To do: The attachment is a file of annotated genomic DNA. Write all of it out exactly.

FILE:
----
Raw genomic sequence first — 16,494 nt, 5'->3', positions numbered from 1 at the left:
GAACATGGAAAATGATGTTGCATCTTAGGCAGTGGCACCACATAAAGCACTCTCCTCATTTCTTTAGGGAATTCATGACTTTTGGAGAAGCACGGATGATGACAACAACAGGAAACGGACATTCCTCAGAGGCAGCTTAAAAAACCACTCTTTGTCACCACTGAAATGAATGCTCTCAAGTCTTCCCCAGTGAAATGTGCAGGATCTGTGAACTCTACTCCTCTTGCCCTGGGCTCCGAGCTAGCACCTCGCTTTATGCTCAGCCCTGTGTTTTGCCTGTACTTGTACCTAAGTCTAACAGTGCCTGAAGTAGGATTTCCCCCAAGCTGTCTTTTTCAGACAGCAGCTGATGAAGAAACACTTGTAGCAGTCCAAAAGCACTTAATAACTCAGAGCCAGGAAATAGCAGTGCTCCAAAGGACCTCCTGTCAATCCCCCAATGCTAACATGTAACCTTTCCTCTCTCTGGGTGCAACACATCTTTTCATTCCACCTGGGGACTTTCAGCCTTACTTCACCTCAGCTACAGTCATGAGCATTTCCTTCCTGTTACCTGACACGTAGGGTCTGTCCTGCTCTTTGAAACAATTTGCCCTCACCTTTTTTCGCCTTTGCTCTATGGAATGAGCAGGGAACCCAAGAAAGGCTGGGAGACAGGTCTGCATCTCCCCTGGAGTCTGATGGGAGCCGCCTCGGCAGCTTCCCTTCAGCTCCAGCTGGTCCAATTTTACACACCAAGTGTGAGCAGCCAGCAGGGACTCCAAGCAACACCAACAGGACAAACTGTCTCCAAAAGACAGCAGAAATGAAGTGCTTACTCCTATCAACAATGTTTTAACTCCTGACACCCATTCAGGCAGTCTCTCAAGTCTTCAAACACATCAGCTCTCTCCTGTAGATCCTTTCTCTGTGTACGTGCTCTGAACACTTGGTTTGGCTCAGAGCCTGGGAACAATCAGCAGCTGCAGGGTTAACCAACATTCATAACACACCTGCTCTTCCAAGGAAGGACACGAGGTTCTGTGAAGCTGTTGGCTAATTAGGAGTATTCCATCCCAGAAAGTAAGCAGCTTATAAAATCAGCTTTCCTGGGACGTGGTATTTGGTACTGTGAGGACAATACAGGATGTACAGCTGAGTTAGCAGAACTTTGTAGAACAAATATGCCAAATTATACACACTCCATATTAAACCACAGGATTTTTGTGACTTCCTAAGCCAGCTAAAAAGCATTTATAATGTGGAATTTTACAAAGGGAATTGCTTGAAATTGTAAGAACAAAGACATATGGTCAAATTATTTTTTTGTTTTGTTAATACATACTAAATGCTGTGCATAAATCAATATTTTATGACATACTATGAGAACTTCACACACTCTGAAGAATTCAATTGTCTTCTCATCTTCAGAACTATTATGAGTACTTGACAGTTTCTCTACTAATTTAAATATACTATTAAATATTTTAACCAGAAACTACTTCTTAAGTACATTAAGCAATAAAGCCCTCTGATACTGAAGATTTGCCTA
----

Raw genomic sequence first — 16,494 nt, 5'->3', positions numbered from 1 at the left:
GAACATGGAAAATGATGTTGCATCTTAGGCAGTGGCACCACATAAAGCACTCTCCTCATTTCTTTAGGGAATTCATGACTTTTGGAGAAGCACGGATGATGACAACAACAGGAAACGGACATTCCTCAGAGGCAGCTTAAAAAACCACTCTTTGTCACCACTGAAATGAATGCTCTCAAGTCTTCCCCAGTGAAATGTGCAGGATCTGTGAACTCTACTCCTCTTGCCCTGGGCTCCGAGCTAGCACCTCGCTTTATGCTCAGCCCTGTGTTTTGCCTGTACTTGTACCTAAGTCTAACAGTGCCTGAAGTAGGATTTCCCCCAAGCTGTCTTTTTCAGACAGCAGCTGATGAAGAAACACTTGTAGCAGTCCAAAAGCACTTAATAACTCAGAGCCAGGAAATAGCAGTGCTCCAAAGGACCTCCTGTCAATCCCCCAATGCTAACATGTAACCTTTCCTCTCTCTGGGTGCAACACATCTTTTCATTCCACCTGGGGACTTTCAGCCTTACTTCACCTCAGCTACAGTCATGAGCATTTCCTTCCTGTTACCTGACACGTAGGGTCTGTCCTGCTCTTTGAAACAATTTGCCCTCACCTTTTTTCGCCTTTGCTCTATGGAATGAGCAGGGAACCCAAGAAAGGCTGGGAGACAGGTCTGCATCTCCCCTGGAGTCTGATGGGAGCCGCCTCGGCAGCTTCCCTTCAGCTCCAGCTGGTCCAATTTTACACACCAAGTGTGAGCAGCCAGCAGGGACTCCAAGCAACACCAACAGGACAAACTGTCTCCAAAAGACAGCAGAAATGAAGTGCTTACTCCTATCAACAATGTTTTAACTCCTGACACCCATTCAGGCAGTCTCTCAAGTCTTCAAACACATCAGCTCTCTCCTGTAGATCCTTTCTCTGTGTACGTGCTCTGAACACTTGGTTTGGCTCAGAGCCTGGGAACAATCAGCAGCTGCAGGGTTAACCAACATTCATAACACACCTGCTCTTCCAAGGAAGGACACGAGGTTCTGTGAAGCTGTTGGCTAATTAGGAGTATTCCATCCCAGAAAGTAAGCAGCTTATAAAATCAGCTTTCCTGGGACGTGGTATTTGGTACTGTGAGGACAATACAGGATGTACAGCTGAGTTAGCAGAACTTTGTAGAACAAATATGCCAAATTATACACACTCCATATTAAACCACAGGATTTTTGTGACTTCCTAAGCCAGCTAAAAAGCATTTATAATGTGGAATTTTACAAAGGGAATTGCTTGAAATTGTAAGAACAAAGACATATGGTCAAATTATTTTTTTGTTTTGTTAATACATACTAAATGCTGTGCATAAATCAATATTTTATGACATACTATGAGAACTTCACACACTCTGAAGAATTCAATTGTCTTCTCATCTTCAGAACTATTATGAGTACTTGACAGTTTCTCTACTAATTTAAATATACTATTAAATATTTTAACCAGAAACTACTTCTTAAGTACATTAAGCAATAAAGCCCTCTGATACTGAAGATTTGCCTA